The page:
300 artists hone their street art and graffiti skills

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By Saleh Fareed

Saudi Gazette

JEDDAH —
More than 300 participants took part in 23 artistic sessions and workshops held as a part of the educational initiative "The wave won’t stop when you leave". The six-week initiative kicked off its activities at the beginning of 21,39 Summer Edition organized by the Saudi Art Council and supported by the Ministry of Culture.

The courses and workshops were conducted by an elite group of Saudi artists in various fields including calligraphy, graffiti, street art, graphic art, pottery, painting on canvas and paper shaping and decorating in addition to a relaxation and mediation training course dedicated for children. The accompanying art gallery is located in the square adjacent to Rabat Al-Khunji in Jeddah Historical Area. Activities are open to visitors and participants every day from 6 p.m. to 11 p.m. until July 18.

Shedding light on “The wave won’t stop when you leave”, Basmah Felemban, curator of the activity, said that the enthusiasm that the local kids showed during the workshops and the outstanding creativity they demonstrated will no doubt contribute to enriching the Historical Area artistically and maintain a culture of beauty and creativity.

She pointed out that street art in its various shapes and forms can be noticed across the country, whether it features poetic or social statements, group tags, or beautiful murals; this type of visual outcome is at once an individualistic form of expression, and a form of social commentary.

“Oscillating between art and vandalism, this form of visual output utilizes the collective space of the city as its backdrop. Artists’ engagement with their physical surroundings manifests their personal relationship with the city and the social infrastructure that supports it,” she said.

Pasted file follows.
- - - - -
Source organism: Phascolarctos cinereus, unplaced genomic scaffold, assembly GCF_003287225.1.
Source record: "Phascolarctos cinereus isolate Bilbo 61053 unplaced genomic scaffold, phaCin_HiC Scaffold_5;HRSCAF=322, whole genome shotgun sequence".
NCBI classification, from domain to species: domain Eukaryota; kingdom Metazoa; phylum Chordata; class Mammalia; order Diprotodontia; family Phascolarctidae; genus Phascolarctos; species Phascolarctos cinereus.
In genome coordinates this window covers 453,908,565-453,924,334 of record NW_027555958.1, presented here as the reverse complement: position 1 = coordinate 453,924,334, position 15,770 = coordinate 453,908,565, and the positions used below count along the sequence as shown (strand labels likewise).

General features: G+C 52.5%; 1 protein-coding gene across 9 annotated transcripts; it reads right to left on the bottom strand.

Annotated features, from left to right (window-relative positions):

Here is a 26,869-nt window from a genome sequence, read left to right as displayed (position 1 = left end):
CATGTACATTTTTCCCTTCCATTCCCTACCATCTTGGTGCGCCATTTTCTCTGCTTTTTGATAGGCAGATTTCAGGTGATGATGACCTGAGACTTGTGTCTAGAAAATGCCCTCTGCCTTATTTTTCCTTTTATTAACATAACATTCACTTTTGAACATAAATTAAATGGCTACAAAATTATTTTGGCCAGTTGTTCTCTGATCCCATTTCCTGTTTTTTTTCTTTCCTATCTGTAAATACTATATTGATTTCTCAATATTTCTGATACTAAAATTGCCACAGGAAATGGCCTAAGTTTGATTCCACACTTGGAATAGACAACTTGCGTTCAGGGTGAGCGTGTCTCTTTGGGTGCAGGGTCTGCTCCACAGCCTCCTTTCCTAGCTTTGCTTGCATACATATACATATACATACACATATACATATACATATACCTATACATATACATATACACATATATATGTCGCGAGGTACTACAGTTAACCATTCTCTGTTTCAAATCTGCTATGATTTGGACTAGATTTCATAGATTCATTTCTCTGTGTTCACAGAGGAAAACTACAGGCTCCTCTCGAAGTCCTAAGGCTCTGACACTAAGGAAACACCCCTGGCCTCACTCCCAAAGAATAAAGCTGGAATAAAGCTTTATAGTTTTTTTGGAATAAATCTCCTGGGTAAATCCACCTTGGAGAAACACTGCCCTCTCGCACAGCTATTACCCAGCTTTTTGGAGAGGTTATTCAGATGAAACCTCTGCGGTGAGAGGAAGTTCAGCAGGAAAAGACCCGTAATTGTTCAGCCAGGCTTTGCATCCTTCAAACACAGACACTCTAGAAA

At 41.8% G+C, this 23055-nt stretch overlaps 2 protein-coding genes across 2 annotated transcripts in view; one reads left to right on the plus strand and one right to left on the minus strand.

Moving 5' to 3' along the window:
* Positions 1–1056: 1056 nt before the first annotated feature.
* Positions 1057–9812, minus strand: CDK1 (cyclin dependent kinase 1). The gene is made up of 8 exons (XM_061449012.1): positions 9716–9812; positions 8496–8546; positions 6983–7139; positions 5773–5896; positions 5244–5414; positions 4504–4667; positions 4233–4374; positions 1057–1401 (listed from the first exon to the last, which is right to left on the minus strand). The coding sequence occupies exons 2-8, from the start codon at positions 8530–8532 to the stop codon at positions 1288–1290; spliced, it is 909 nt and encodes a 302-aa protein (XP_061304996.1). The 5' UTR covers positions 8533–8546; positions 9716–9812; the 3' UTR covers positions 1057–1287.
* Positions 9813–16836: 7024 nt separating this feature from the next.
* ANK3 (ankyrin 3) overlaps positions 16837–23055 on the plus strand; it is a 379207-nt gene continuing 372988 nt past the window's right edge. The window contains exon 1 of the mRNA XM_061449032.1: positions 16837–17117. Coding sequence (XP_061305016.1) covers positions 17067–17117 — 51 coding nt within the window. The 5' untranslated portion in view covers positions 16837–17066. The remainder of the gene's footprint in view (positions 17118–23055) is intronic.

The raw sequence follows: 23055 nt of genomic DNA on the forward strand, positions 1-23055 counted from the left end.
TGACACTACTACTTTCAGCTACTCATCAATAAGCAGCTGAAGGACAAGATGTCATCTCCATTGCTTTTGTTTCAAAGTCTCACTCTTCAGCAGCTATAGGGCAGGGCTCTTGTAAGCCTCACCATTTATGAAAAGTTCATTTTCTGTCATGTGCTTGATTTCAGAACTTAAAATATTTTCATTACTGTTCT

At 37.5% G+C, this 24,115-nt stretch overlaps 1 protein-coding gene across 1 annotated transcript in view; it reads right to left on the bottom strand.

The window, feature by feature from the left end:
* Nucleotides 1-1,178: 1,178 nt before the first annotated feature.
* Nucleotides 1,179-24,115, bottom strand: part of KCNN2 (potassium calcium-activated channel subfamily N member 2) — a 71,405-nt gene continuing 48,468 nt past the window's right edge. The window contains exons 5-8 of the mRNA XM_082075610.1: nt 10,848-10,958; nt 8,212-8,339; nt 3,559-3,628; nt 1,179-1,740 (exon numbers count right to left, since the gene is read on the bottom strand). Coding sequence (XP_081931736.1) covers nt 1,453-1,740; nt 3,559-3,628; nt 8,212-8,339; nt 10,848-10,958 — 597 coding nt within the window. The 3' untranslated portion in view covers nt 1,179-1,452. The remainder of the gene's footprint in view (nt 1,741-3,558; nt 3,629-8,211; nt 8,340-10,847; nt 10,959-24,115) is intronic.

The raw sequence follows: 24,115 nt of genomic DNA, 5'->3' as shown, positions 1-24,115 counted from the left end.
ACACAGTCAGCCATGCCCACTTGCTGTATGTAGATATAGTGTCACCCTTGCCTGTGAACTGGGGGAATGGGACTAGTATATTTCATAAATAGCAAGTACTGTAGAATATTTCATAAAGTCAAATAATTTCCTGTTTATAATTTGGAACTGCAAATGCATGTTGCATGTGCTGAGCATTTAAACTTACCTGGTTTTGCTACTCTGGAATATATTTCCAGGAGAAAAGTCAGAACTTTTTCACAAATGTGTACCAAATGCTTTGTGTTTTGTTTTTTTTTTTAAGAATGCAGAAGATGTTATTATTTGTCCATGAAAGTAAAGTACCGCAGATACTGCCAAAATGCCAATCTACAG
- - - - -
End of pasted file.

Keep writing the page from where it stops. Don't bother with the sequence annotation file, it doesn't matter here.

Felemban added that the exhibition aims to unpack the complex network of relationships between the artists, their physical environment and society that have come to shape the phenomenon of street art in Saudi Arabia.

“By capitalizing on the format of an exhibition, street art and the subculture that is driving it can be repackaged and represented to a wider audience to further understand this form of visual expression as a tool to question and reflect on wider patterns of social behavior, which is framed and supported by the physical form of our cities,” she highlighted.

Felemban stated that throughout the research process for the educational initiative a set of questions kept recurring, such as, “why street artists are drawn to neglected, old and isolated spaces to tag or mark? What is the relationship between people and the walls around them? And how can we understand street art as a medium for communication?

“In order to answer these questions and build a meaningful relationship between commissioned pieces, existing works and the community of street artists, the curatorial framework is committed to not be intrusive to the community, be inclusive in the process and final outcome, develop a city guide in collaboration with local graffiti artists, and commission works that are focused on a collective understanding of place, context, and community,” she concluded.


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